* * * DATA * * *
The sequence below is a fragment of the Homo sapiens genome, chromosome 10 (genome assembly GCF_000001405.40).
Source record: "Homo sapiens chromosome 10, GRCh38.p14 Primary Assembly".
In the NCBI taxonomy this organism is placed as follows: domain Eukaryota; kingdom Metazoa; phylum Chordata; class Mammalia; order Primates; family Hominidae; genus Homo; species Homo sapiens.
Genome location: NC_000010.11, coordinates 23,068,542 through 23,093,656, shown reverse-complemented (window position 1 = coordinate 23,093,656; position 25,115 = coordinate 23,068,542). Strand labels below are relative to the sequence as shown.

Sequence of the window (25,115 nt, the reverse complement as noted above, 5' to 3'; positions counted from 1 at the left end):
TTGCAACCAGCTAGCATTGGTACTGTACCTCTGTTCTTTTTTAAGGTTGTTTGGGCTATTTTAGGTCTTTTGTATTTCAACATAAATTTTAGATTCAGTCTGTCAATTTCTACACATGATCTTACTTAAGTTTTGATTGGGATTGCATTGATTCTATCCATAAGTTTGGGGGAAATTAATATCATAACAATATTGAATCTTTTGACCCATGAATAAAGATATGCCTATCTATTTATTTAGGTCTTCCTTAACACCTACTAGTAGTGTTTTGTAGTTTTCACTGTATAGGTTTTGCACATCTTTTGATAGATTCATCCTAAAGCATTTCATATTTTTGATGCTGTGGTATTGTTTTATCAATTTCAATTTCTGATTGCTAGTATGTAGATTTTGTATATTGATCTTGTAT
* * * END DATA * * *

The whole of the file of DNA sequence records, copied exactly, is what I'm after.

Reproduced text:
The sequence below is a fragment of the Homo sapiens genome, chromosome 10 (genome assembly GCF_000001405.40).
Source record: "Homo sapiens chromosome 10, GRCh38.p14 Primary Assembly".
In the NCBI taxonomy this organism is placed as follows: domain Eukaryota; kingdom Metazoa; phylum Chordata; class Mammalia; order Primates; family Hominidae; genus Homo; species Homo sapiens.
Genome location: NC_000010.11, coordinates 23,068,542 through 23,093,656, shown reverse-complemented (window position 1 = coordinate 23,093,656; position 25,115 = coordinate 23,068,542). Strand labels below are relative to the sequence as shown.

Sequence of the window (25,115 nt, the reverse complement as noted above, 5' to 3'; positions counted from 1 at the left end):
TTGCAACCAGCTAGCATTGGTACTGTACCTCTGTTCTTTTTTAAGGTTGTTTGGGCTATTTTAGGTCTTTTGTATTTCAACATAAATTTTAGATTCAGTCTGTCAATTTCTACACATGATCTTACTTAAGTTTTGATTGGGATTGCATTGATTCTATCCATAAGTTTGGGGGAAATTAATATCATAACAATATTGAATCTTTTGACCCATGAATAAAGATATGCCTATCTATTTATTTAGGTCTTCCTTAACACCTACTAGTAGTGTTTTGTAGTTTTCACTGTATAGGTTTTGCACATCTTTTGATAGATTCATCCTAAAGCATTTCATATTTTTGATGCTGTGGTATTGTTTTATCAATTTCAATTTCTGATTGCTAGTATGTAGATTTTGTATATTGATCTTGTAT